King Louis XV
Louis XV
The influence of the Order in France continued into the late 18th century, at least until the French Revolution, when the nuns settled their debts and left the convent in 1792. During the Revolution, the French Ursulines valiantly tried to maintain their apostolate as long as they could and upheld it courageously and daringly, but suppressions and dispersions came nonetheless. Out of some 10,000 Ursulines living in France at that time, about 1,000 were jailed and 38 guillotined.

In the 19th century, the Ursulines reached Latin America, Africa, Asia and Australia. Their missionary zeal stemmed from a desire to make the Christian faith known and to teach young girls, and at times it was aided by the persecution they suffered, which forced them to leave Europe.


My research into the Ursulines has given me great respect for them.


To Tame the Wind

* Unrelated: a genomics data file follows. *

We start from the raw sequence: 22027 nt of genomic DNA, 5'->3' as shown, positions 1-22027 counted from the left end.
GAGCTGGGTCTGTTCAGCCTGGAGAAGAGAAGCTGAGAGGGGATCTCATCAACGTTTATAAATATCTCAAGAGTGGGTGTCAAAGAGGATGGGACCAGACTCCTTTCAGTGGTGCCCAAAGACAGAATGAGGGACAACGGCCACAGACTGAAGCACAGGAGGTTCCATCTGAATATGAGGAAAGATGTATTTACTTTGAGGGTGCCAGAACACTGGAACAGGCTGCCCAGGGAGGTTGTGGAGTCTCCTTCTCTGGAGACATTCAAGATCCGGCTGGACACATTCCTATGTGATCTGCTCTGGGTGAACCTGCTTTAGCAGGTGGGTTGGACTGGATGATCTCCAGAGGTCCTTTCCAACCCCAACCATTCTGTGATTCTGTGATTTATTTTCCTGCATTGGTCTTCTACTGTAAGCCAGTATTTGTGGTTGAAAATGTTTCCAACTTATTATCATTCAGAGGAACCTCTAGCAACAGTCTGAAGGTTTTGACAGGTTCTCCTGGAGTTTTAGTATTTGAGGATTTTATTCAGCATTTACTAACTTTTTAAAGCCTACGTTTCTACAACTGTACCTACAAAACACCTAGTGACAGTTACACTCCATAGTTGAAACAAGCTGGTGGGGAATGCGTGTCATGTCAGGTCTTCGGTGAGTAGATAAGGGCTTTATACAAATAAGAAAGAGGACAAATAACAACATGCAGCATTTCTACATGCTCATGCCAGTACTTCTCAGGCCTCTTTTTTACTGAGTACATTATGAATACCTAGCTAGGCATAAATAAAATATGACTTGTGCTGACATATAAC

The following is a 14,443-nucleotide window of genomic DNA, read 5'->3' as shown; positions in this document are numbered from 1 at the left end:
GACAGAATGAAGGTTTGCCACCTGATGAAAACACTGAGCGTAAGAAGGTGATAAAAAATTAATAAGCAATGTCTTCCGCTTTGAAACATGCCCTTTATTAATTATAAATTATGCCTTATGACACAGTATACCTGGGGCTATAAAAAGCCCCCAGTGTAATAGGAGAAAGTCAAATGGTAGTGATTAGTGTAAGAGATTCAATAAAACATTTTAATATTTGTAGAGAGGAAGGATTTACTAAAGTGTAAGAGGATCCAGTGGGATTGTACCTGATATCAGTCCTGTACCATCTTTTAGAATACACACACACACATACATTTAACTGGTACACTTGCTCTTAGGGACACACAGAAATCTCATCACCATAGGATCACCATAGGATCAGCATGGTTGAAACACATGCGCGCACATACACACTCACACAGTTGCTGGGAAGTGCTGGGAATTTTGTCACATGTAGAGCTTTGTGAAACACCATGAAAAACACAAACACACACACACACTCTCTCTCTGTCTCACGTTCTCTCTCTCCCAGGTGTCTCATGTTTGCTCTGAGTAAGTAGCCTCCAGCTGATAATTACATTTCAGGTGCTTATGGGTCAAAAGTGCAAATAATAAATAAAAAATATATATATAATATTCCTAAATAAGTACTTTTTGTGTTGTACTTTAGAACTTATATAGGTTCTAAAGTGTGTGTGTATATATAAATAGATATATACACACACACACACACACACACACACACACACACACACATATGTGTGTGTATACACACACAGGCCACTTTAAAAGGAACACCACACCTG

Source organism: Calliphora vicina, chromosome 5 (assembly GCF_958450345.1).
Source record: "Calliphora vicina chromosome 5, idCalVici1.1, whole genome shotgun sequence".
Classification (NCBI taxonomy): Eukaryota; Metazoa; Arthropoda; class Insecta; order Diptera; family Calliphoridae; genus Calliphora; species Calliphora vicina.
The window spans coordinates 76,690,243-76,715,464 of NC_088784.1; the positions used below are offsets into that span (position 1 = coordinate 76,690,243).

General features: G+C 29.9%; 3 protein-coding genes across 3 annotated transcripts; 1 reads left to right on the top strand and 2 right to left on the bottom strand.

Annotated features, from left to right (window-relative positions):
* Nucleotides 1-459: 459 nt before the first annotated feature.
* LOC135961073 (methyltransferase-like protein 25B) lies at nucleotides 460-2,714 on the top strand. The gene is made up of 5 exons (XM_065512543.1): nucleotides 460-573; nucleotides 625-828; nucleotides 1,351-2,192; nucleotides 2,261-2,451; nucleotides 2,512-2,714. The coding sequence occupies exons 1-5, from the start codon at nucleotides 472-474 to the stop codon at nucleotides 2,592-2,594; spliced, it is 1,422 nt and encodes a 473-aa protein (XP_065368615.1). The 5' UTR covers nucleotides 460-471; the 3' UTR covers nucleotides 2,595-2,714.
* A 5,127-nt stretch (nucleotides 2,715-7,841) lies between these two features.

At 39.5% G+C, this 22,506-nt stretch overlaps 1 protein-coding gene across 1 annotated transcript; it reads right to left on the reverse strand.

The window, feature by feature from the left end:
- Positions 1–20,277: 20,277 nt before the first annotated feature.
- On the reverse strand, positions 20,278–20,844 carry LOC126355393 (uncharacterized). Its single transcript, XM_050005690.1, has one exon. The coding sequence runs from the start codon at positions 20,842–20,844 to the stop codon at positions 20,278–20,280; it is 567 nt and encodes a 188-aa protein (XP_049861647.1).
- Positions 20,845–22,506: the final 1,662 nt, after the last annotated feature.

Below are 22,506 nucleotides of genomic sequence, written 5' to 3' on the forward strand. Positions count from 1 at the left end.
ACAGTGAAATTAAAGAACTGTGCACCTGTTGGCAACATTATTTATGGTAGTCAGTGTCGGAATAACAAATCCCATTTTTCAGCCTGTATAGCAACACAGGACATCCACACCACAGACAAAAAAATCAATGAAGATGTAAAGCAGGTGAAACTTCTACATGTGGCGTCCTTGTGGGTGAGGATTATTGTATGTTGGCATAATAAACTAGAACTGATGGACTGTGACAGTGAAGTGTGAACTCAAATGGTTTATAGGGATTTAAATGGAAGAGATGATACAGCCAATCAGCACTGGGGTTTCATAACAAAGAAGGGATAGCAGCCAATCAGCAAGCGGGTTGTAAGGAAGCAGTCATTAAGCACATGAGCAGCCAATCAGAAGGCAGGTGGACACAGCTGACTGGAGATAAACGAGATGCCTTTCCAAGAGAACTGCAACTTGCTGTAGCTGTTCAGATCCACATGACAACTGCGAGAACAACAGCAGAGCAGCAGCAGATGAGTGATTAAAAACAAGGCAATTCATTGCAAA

“A sea adventure like no other, a riveting romance!”

Paris 1782…AN INNOCENT IS TAKEN

All Claire Donet knew was the world inside the convent walls in Saint-Denis. She had no idea her beloved papa was a pirate. But when he seized Simon Powell's schooner, the English privateer decided to take the one thing his enemy held most dear... her.

A BATTLE IS JOINED

The waters between France and England roil with the clashes of Claire's father and her captor as the last year of the American Revolution rages on the sea, spies lurk in Paris and Claire’s passion for the English captain rises.

“Another exciting historical romance from Regan Walker”
            –NY Times Bestselling Author Virginia Henley

  
“A sea adventure like no other, a riveting romance!”
             – NY Times Bestselling Author Shirlee Busbee
  “Intrigue, adventure, and love, everything a romance reader wants in a great story."         — Written  Love Reviews